Congratulations to the Central Coast Mariners, and more importantly to everyone who supports them following a belated first win of the season.
You did it! What a relief.
The Mariners 2-1 win over Melbourne City on Wednesday night was the first under new coach Mike Mulvey, the first with Matt Simon back at the club and their first win in the A-League since February 23 last year.
In truth it had been a long time coming. The Mariners should have beaten Wellington Phoenix last weekend, and they’ve played well enough to genuinely trouble Perth Glory, Sydney FC – twice – and the Newcastle Jets this season.
Doesn’t it feel good, denizens of Gosford?
There’s been a bit of a fallacy floating around the A-League for a while now that fans of rival clubs don’t like the Mariners.
I’d say that’s never been especially true – except if you’re a Jets fan – but that plenty of A-League watchers have grown tired of the once-mighty Mariners putting out teams on the cheap that function as little more than cannon fodder.
If the Mariners win again at home on Sunday evening, they’ll move off the bottom of the table for the first time since Round 3.
Which probably tells you how their next opponents Brisbane Roar are going.
The Roar’s midweek mauling at the hands of Melbourne Victory made for grim viewing for local fans, which perhaps explains why only 7,131 of them turned up at Suncorp Stadium.
In truth that was arguably more than anyone expected to be there.
And the atmosphere was subdued, even if what’s left of The Den actually did turn up to provide some vocal support.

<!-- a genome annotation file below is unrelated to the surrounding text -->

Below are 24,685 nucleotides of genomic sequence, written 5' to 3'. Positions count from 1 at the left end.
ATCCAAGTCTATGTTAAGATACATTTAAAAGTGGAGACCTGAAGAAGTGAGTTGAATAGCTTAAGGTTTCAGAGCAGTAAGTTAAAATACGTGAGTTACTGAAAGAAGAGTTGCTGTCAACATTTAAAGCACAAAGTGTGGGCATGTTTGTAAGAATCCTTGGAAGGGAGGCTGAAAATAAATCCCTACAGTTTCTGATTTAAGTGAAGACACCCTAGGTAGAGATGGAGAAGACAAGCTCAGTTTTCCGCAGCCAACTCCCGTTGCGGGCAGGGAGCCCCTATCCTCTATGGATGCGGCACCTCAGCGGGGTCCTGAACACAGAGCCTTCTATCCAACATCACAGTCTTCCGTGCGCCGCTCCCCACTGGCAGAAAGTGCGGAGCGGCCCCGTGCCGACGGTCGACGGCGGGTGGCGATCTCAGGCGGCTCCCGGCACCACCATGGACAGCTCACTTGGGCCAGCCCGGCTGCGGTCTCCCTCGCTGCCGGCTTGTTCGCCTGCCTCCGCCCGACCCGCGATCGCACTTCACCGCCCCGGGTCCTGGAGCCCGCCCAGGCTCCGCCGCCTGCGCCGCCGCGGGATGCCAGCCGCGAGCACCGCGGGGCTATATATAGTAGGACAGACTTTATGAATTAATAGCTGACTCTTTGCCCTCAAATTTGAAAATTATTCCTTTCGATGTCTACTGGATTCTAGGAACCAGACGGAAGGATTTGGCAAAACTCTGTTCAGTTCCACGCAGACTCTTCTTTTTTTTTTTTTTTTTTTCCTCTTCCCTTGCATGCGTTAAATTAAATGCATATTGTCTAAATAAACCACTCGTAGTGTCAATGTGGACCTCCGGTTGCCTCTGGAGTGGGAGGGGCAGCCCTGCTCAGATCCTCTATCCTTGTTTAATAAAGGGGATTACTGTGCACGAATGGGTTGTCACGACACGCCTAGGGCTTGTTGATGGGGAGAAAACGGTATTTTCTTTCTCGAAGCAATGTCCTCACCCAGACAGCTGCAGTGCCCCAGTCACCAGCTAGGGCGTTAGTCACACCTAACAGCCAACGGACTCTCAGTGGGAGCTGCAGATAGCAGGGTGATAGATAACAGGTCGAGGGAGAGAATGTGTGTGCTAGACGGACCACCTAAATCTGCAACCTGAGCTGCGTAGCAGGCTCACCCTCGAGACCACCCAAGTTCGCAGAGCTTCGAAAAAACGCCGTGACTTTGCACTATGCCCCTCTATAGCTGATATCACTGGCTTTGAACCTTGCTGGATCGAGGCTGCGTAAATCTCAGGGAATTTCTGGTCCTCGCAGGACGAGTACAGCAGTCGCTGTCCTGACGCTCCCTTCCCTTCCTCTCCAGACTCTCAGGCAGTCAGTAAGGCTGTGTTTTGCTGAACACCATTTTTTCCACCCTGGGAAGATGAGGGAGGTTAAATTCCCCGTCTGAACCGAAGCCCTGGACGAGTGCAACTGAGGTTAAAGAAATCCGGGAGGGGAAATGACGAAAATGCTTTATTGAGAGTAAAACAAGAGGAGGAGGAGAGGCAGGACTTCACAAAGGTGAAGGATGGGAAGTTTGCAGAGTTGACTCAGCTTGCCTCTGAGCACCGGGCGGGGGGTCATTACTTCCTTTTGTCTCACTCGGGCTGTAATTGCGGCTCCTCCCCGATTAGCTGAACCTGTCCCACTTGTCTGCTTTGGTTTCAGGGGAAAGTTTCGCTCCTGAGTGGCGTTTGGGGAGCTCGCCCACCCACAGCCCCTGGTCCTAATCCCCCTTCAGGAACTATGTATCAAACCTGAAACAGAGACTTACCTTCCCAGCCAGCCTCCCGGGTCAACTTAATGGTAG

Shortly before kick-off, Brisbane Roar released a statement saying they’d removed their support for the leadership of The Den.
One of the group’s leaders, whom I’d had a “free exchange of ideas” with on Twitter the day before, pulled me aside for a friendly chat about what he thought had gone wrong in the build-up to the match.
I appreciated the discussion and sympathised with his version of events, not least because I care more about what’s happening with the A-League’s supporter base than several other aspects of the game.
But as much as I sympathised, I couldn’t shy away from the fact that a few home truths still need to be delivered to a certain section of the A-League’s fan base.
Active support is football’s key point of difference and should be a major selling point of the A-League.
But it works best when it’s focused on actually supporting a club, instead of being reflected inwardly on the arcane machinations of the supporter group itself.
There’s nothing wrong with disagreeing or criticising – goodness knows I wouldn’t have a column without it.
But it’s hard for other fans to empathise when many active support groups end up providing more headaches than benefits for their club.
And when the whole thing stops being fun – as has been the case in Brisbane for a while now – then more casual supporters who aren’t as interested in who leads the chants and how long someone’s been a fan for start drifting away.
There are many ways to support a football club, but surely having their best interests at heart is an important element?
That doesn’t mean never speaking your mind if you think something is wrong, but perhaps it does mean simply taking your licks from time to time and coming back with a renewed perspective the following game.
Too many of us have invested far too much time and effort in the A-League to simply turn our backs on the struggling competition now.
I’d like to see Brisbane Roar’s active supporter base rebuild into the force it once was.
But it has to actually back the club. Otherwise they might as well be away fans.